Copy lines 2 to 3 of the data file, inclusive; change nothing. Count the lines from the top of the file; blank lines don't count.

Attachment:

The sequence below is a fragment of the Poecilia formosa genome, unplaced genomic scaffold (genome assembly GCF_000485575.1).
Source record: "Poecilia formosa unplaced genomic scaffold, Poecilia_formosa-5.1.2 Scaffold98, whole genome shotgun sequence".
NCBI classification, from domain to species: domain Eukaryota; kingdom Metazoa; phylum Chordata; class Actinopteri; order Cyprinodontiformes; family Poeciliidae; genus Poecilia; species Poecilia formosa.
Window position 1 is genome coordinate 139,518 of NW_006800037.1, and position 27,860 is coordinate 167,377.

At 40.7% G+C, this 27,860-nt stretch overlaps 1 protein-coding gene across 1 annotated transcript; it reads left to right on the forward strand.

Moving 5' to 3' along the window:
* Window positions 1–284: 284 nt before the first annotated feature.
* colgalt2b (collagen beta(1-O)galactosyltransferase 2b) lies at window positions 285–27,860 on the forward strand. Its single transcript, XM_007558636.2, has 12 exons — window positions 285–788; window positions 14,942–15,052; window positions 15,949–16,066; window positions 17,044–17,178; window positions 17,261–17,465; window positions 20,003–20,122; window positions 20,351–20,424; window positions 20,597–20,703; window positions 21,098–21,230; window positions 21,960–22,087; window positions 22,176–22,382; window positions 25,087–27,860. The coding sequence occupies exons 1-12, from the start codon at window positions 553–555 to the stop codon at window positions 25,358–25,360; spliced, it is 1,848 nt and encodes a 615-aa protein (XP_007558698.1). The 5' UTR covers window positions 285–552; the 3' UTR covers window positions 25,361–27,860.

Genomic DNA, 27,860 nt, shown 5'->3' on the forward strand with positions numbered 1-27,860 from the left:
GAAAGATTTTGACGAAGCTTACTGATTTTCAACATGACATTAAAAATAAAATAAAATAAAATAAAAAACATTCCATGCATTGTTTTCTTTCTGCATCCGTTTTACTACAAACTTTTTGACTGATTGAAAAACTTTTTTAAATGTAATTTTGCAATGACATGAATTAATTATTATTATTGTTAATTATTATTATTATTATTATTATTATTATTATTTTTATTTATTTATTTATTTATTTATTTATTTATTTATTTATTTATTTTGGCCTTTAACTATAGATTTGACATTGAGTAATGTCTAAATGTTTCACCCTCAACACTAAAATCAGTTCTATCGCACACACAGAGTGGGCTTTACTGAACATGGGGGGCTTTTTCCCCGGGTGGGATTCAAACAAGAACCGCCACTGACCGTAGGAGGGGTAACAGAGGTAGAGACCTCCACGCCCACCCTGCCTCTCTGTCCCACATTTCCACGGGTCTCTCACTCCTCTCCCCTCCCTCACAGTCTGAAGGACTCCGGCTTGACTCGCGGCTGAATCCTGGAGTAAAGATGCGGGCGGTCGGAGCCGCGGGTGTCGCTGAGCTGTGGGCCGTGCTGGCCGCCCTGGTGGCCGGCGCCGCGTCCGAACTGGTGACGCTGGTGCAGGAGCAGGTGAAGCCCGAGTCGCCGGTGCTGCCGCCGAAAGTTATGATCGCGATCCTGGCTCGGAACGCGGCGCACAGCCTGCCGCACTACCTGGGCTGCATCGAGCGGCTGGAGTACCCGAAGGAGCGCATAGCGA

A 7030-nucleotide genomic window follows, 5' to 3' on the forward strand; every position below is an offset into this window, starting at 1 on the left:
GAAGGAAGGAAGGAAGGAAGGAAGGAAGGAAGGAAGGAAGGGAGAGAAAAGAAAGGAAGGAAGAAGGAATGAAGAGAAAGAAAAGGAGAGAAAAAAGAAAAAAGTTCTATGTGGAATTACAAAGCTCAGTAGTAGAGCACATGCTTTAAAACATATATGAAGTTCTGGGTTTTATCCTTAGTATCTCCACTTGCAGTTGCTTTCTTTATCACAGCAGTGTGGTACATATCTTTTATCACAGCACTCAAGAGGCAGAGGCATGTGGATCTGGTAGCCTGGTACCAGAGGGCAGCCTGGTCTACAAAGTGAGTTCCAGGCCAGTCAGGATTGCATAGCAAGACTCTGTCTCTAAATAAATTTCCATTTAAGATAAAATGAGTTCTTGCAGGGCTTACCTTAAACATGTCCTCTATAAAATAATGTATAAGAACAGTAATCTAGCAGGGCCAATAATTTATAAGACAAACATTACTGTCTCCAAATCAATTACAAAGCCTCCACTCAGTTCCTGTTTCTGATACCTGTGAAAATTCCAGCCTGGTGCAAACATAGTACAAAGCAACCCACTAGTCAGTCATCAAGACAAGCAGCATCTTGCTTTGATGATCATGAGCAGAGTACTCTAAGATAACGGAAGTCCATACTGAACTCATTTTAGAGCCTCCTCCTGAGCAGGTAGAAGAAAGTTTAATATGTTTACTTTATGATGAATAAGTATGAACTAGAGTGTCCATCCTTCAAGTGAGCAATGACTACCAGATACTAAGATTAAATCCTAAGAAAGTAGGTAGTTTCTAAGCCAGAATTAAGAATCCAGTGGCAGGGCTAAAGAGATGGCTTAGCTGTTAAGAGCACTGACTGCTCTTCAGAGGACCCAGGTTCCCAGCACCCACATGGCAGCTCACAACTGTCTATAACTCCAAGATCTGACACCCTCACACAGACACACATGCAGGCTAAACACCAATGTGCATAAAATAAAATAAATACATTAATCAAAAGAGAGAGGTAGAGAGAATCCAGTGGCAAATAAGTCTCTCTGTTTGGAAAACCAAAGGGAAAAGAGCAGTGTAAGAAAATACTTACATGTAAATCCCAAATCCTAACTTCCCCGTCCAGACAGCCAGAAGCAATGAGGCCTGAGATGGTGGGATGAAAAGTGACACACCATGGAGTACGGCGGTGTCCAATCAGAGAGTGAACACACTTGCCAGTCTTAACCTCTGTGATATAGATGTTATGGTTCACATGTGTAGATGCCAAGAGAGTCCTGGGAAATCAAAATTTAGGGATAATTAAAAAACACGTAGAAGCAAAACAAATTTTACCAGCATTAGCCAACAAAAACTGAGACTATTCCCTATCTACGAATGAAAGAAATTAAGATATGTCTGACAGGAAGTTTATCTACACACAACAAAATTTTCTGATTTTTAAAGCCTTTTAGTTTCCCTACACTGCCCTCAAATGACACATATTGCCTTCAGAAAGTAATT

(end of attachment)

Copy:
Source record: "Poecilia formosa unplaced genomic scaffold, Poecilia_formosa-5.1.2 Scaffold98, whole genome shotgun sequence".
NCBI classification, from domain to species: domain Eukaryota; kingdom Metazoa; phylum Chordata; class Actinopteri; order Cyprinodontiformes; family Poeciliidae; genus Poecilia; species Poecilia formosa.